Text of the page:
the tree. Cladists work on the model of big gaps and pheneticists little
gaps. And, surprise!, nature varies in the size of the gaps and that
cladistics sometimes works better than phenetics, sometimes the reverse. I
wrote an extended piece on this a while back (based upon my reading the
relevant chapters in Elliot Sober, ed., _Conceptual Issues in Evolutionary
Biology_) but I don't remember whether I posted it on the current thread.
I don't think so, for I cross-posted it to, and no one
there howled back at me that I was an idiot, so I think I must have gotten
the gist of the dispute among taxonomists correct. It is an important
issue in its own right, and at the time I was trying to persuade
Objectivists that, although biologists use the Aristotelian *language* of
genus-species, they do not *define* a species by its characterists (even
though they often have nothing better to go on and so have no choice, esp.
with fossils).

I'm no biologist
>but what I learnd in my physical anthropology courses was that most
>biologists, in the light of evolutionary theory and the realization
>that most if not all the traits used in classifications are more-or-
>less plastic, had pretty abandoned the notion of "race"/subspecies in
>favor of looking at the distribution and possible adaptive advantage
>of the aforementioned traits.

Now if this is so, I'd like to hear from some physical anthropologists on
the matter. AND to hear from biologists that concentrate on different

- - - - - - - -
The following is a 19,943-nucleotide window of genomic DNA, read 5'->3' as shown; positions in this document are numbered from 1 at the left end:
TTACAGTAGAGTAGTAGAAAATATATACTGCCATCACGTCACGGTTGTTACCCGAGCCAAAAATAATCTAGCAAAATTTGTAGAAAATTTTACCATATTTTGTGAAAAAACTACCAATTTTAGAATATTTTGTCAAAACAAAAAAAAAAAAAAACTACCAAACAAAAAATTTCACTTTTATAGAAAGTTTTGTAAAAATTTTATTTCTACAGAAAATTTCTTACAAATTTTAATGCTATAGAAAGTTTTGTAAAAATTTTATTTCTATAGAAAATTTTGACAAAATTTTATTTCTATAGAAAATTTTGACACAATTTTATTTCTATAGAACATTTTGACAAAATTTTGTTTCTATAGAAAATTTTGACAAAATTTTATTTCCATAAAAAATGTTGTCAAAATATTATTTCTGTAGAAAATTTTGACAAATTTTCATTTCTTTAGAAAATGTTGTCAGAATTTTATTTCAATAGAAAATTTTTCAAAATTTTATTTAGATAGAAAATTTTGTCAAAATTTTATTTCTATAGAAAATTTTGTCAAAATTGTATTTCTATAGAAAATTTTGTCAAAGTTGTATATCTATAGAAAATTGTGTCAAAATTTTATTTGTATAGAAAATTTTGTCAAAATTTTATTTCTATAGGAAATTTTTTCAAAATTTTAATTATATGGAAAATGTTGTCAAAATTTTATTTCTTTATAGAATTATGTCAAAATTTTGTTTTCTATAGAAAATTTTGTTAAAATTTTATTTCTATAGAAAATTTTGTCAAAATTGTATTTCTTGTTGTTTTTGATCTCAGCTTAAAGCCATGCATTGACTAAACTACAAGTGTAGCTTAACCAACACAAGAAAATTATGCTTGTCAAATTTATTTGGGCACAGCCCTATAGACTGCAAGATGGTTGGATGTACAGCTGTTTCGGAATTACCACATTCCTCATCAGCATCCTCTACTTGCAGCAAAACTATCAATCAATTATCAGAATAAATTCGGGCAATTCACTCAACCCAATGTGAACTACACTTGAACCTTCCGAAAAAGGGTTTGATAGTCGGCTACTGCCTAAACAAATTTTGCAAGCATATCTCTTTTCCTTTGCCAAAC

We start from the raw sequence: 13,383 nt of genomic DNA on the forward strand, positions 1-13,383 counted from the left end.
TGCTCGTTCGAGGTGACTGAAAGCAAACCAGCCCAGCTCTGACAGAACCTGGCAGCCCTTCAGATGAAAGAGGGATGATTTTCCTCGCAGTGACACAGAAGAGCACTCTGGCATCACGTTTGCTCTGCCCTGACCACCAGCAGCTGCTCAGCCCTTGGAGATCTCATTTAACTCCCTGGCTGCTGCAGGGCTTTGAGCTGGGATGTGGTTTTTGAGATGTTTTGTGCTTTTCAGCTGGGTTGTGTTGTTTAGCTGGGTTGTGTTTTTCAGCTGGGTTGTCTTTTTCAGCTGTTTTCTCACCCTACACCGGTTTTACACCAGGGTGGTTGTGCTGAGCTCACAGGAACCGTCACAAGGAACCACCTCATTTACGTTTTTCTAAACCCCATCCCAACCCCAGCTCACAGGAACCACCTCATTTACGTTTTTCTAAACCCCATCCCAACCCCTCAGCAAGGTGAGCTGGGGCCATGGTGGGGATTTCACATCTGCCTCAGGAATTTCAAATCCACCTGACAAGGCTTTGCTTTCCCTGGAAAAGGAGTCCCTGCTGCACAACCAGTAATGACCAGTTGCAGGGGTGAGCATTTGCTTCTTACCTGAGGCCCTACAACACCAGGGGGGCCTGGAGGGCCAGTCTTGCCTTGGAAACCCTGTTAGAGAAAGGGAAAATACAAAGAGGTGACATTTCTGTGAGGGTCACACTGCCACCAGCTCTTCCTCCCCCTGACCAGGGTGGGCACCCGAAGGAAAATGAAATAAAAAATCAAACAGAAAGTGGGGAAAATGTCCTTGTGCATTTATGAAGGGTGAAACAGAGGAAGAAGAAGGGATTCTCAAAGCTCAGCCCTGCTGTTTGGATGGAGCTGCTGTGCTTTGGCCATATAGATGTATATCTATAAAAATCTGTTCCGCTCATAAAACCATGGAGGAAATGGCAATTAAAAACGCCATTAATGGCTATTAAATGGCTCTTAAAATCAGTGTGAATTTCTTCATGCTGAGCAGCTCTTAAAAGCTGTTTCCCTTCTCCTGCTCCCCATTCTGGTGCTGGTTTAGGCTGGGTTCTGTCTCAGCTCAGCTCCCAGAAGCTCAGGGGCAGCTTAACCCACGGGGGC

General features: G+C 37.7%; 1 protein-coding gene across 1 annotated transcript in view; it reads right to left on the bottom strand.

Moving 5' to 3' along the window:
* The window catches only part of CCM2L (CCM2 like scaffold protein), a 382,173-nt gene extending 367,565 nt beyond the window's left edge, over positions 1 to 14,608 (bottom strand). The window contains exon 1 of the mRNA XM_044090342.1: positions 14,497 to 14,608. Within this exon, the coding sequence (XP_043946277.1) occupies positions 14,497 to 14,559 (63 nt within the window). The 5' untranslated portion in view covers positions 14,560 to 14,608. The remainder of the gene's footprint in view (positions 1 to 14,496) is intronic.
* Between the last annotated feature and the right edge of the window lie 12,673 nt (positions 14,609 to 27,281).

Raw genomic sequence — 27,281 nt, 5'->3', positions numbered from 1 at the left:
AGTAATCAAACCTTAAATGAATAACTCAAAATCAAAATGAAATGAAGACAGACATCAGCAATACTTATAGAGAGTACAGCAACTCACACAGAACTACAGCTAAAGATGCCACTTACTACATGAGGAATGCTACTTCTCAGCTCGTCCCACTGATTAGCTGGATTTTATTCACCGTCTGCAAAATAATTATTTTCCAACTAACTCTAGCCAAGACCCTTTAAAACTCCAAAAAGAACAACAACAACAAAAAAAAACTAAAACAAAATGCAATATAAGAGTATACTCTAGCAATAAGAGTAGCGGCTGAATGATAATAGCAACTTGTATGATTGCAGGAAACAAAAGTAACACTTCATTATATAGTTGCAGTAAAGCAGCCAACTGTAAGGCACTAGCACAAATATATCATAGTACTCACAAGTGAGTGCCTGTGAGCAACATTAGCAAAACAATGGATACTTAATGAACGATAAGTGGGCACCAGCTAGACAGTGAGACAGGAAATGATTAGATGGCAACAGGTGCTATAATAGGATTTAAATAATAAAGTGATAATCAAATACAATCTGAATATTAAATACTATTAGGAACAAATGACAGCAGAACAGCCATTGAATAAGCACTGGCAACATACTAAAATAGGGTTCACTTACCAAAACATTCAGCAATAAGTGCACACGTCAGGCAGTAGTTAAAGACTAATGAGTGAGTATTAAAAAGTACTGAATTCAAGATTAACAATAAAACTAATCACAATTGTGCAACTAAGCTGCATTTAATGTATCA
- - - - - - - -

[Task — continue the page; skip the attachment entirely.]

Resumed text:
species. And of those species in which there do seem to be distinct
subspecies, how many generations (minimum and maximum) does it take for
subspeciation to occur. 10,000 years, or say 40,000 generations, seems to
me to be more than enough time. That's not all that much change per
generation and man is remarkable for the rapidity with which one aspect,
his brain, changed.

>Translated to anthropology, what this means is that rather than trying
>to use, say, skin color as a diagnostic for placing people into
>taxonomic groupings (which in the light of other biological evidence
>simply does not work) we now want to know what the selective advantages
>of darker or lighter skin color might be in particular kinds of local
>environments. And what other factors, such as sexual selection, etc.
>might be involved?

I don't see any incompatibility here in the least. No matter how far
evolution in a species has progressed in the direction of subspeciation,
the questions of selective advantages are going to occur. Same goes for
species. I don't know how much consideration has been give to evolution
above the species level (though there is a book by that title), since
there is a dogma, based upon a bad metaphysics that says every term can be
defined *inside* a theory, claiming that there can be only *one* unit of
selection. The candidates have varied, species, individual, chromosome,
gene (the most popular one today), but I've never hear of genus, family,
etc. being proposed as candidates for "the" unit of selection.